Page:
* Handset market volume grew 10-11 pct y/y in Q4 -analysts
* Samsung, LG, Apple biggest winners
* Motorola, Sony Ericsson lose most
* For a related factbox, please click on [ID:nLDE60Q0GU]
By Tarmo Virki, European technology correspondent
HELSINKI, Jan 29 (Reuters) - Improving economies gave the cellphone market a boost in the December quarter, ending a tough year for the industry marked by flaccid consumer demand.
The world's two largest cellphone makers -- Nokia Oyj NOK1V.HE and Samsung Electronics 005930.KS -- both forecast handset sales volumes would increase around 10 percent in 2010.
“Things are looking brighter ... it’s a very buoyant market,” said analyst Neil Mawston at Strategy Analytics.
“South Korean vendors Samsung and LG again shipped record volumes, while Motorola and Sony Ericsson edged their way back toward profitability,” Mawston added.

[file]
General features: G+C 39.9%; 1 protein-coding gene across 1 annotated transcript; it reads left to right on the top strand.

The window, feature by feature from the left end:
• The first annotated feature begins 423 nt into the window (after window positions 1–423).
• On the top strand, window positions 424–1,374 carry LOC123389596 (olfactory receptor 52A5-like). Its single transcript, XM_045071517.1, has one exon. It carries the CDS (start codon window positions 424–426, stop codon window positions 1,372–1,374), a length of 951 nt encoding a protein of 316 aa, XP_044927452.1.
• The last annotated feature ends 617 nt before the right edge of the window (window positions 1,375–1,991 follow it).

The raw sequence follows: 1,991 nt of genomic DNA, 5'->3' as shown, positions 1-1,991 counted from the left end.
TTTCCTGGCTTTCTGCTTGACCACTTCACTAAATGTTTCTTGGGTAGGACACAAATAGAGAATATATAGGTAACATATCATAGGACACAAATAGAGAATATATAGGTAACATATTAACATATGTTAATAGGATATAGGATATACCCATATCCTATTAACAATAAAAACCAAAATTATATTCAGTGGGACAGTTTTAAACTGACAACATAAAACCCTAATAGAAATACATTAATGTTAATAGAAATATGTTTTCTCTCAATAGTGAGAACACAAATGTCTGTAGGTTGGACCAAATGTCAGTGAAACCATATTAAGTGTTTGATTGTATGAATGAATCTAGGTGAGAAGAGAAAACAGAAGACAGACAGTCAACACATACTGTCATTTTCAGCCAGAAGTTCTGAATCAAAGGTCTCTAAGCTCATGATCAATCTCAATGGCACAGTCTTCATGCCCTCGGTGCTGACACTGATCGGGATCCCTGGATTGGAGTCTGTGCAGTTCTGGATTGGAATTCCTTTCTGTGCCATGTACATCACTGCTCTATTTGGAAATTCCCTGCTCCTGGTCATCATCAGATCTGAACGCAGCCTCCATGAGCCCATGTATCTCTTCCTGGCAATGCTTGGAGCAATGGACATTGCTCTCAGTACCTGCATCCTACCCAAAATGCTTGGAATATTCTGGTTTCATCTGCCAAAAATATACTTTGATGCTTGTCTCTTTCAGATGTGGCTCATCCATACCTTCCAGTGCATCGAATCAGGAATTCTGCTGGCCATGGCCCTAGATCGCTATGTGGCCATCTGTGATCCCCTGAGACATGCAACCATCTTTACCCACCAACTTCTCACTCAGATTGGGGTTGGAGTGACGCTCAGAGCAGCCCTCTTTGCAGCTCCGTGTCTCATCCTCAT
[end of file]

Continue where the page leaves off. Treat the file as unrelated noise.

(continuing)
LG Electronics 066570.KS sold 32 percent more phones than a year ago in the quarter, while Samsung sales volumes grew 30 percent and Nokia's 12 percent to 126.9 million phones.
Apple Inc AAPL.O sold 8.7 million iPhones in the quarter, missing analysts forecasts but still sharply up from a year ago as it widened its distribution network.
By contrast, Sony Ericsson 6758.TERICb.ST and Motorola MOT.N both sold around 40 percent less phones than a year ago as they struggled to revamp ailing product portfolios.
Strategy Analytics estimated the cellphone market grew 10 percent from a year before in the October through December quarter, halting four straight quarters of contraction.
Nokia said the total market grew 8 percent in the December quarter, while research firm IDC estimated on Friday the market growth was 11 percent.
“Economic recovery mixed with pent-up demand will create positive conditions for handset vendors in both developed and emerging markets in 2010,” Ramon Llamas, IDC analyst, said in a statement.
“Meanwhile, key handset vendors expect to exceed their 2009 shipment levels with refreshed portfolios, leveraging interest in touchscreens, messaging devices, and converged mobile devices,” Llamas said. (Editing by David Holmes)